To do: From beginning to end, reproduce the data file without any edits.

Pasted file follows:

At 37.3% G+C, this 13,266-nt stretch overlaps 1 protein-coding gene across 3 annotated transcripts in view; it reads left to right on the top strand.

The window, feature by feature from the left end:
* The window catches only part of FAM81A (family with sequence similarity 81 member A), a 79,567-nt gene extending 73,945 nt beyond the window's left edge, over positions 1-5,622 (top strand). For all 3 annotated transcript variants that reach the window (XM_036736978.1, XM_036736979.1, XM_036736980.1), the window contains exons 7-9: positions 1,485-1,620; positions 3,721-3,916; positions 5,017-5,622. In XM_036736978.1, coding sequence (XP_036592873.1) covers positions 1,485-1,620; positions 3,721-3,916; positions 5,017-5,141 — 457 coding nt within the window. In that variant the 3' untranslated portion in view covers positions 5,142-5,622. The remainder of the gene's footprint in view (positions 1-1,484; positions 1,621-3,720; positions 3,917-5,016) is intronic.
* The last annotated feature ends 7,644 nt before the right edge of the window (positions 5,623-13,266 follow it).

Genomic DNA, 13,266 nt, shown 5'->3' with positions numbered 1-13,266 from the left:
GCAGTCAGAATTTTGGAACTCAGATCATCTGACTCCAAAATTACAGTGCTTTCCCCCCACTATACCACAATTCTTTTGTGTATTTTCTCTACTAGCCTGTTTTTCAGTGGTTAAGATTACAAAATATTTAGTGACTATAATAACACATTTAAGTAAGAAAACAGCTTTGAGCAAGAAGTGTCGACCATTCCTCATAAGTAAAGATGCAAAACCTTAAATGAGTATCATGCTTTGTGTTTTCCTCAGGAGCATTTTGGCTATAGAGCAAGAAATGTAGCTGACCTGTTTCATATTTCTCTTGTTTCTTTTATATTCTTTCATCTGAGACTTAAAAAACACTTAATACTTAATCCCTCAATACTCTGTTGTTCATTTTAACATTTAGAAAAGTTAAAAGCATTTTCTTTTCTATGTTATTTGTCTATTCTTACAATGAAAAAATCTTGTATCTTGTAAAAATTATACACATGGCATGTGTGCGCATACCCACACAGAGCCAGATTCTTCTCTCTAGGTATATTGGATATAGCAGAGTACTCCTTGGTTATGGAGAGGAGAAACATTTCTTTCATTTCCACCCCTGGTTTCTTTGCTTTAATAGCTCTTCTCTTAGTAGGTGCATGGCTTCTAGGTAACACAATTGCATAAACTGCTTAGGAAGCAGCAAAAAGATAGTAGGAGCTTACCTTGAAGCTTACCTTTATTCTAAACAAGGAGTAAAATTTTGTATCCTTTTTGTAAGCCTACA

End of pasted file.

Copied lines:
At 37.3% G+C, this 13,266-nt stretch overlaps 1 protein-coding gene across 3 annotated transcripts in view; it reads left to right on the top strand.

The window, feature by feature from the left end:
* The window catches only part of FAM81A (family with sequence similarity 81 member A), a 79,567-nt gene extending 73,945 nt beyond the window's left edge, over positions 1-5,622 (top strand). For all 3 annotated transcript variants that reach the window (XM_036736978.1, XM_036736979.1, XM_036736980.1), the window contains exons 7-9: positions 1,485-1,620; positions 3,721-3,916; positions 5,017-5,622. In XM_036736978.1, coding sequence (XP_036592873.1) covers positions 1,485-1,620; positions 3,721-3,916; positions 5,017-5,141 — 457 coding nt within the window. In that variant the 3' untranslated portion in view covers positions 5,142-5,622. The remainder of the gene's footprint in view (positions 1-1,484; positions 1,621-3,720; positions 3,917-5,016) is intronic.
* The last annotated feature ends 7,644 nt before the right edge of the window (positions 5,623-13,266 follow it).

Genomic DNA, 13,266 nt, shown 5'->3' with positions numbered 1-13,266 from the left:
GCAGTCAGAATTTTGGAACTCAGATCATCTGACTCCAAAATTACAGTGCTTTCCCCCCACTATACCACAATTCTTTTGTGTATTTTCTCTACTAGCCTGTTTTTCAGTGGTTAAGATTACAAAATATTTAGTGACTATAATAACACATTTAAGTAAGAAAACAGCTTTGAGCAAGAAGTGTCGACCATTCCTCATAAGTAAAGATGCAAAACCTTAAATGAGTATCATGCTTTGTGTTTTCCTCAGGAGCATTTTGGCTATAGAGCAAGAAATGTAGCTGACCTGTTTCATATTTCTCTTGTTTCTTTTATATTCTTTCATCTGAGACTTAAAAAACACTTAATACTTAATCCCTCAATACTCTGTTGTTCATTTTAACATTTAGAAAAGTTAAAAGCATTTTCTTTTCTATGTTATTTGTCTATTCTTACAATGAAAAAATCTTGTATCTTGTAAAAATTATACACATGGCATGTGTGCGCATACCCACACAGAGCCAGATTCTTCTCTCTAGGTATATTGGATATAGCAGAGTACTCCTTGGTTATGGAGAGGAGAAACATTTCTTTCATTTCCACCCCTGGTTTCTTTGCTTTAATAGCTCTTCTCTTAGTAGGTGCATGGCTTCTAGGTAACACAATTGCATAAACTGCTTAGGAAGCAGCAAAAAGATAGTAGGAGCTTACCTTGAAGCTTACCTTTATTCTAAACAAGGAGTAAAATTTTGTATCCTTTTTGTAAGCCTACA